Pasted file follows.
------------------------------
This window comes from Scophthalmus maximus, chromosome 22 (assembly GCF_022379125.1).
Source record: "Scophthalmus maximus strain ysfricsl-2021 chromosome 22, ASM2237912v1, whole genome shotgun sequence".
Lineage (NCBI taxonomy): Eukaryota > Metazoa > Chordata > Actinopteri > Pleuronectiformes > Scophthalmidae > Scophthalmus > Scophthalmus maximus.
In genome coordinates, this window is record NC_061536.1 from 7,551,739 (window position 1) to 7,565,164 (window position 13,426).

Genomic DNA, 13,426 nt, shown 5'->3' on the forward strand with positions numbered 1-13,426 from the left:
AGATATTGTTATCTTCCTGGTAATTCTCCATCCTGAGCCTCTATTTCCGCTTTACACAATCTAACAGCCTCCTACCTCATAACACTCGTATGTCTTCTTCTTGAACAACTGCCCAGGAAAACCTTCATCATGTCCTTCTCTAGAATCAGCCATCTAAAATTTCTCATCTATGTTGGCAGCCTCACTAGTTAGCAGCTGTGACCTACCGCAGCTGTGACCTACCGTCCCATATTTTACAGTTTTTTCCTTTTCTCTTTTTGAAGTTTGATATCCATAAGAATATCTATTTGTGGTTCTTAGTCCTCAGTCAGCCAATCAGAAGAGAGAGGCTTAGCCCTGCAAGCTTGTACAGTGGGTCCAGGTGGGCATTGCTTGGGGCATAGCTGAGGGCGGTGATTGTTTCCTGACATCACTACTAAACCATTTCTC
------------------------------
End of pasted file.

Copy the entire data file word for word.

This window comes from Scophthalmus maximus, chromosome 22 (assembly GCF_022379125.1).
Source record: "Scophthalmus maximus strain ysfricsl-2021 chromosome 22, ASM2237912v1, whole genome shotgun sequence".
Lineage (NCBI taxonomy): Eukaryota > Metazoa > Chordata > Actinopteri > Pleuronectiformes > Scophthalmidae > Scophthalmus > Scophthalmus maximus.
In genome coordinates, this window is record NC_061536.1 from 7,551,739 (window position 1) to 7,565,164 (window position 13,426).

Genomic DNA, 13,426 nt, shown 5'->3' on the forward strand with positions numbered 1-13,426 from the left:
AGATATTGTTATCTTCCTGGTAATTCTCCATCCTGAGCCTCTATTTCCGCTTTACACAATCTAACAGCCTCCTACCTCATAACACTCGTATGTCTTCTTCTTGAACAACTGCCCAGGAAAACCTTCATCATGTCCTTCTCTAGAATCAGCCATCTAAAATTTCTCATCTATGTTGGCAGCCTCACTAGTTAGCAGCTGTGACCTACCGCAGCTGTGACCTACCGTCCCATATTTTACAGTTTTTTCCTTTTCTCTTTTTGAAGTTTGATATCCATAAGAATATCTATTTGTGGTTCTTAGTCCTCAGTCAGCCAATCAGAAGAGAGAGGCTTAGCCCTGCAAGCTTGTACAGTGGGTCCAGGTGGGCATTGCTTGGGGCATAGCTGAGGGCGGTGATTGTTTCCTGACATCACTACTAAACCATTTCTC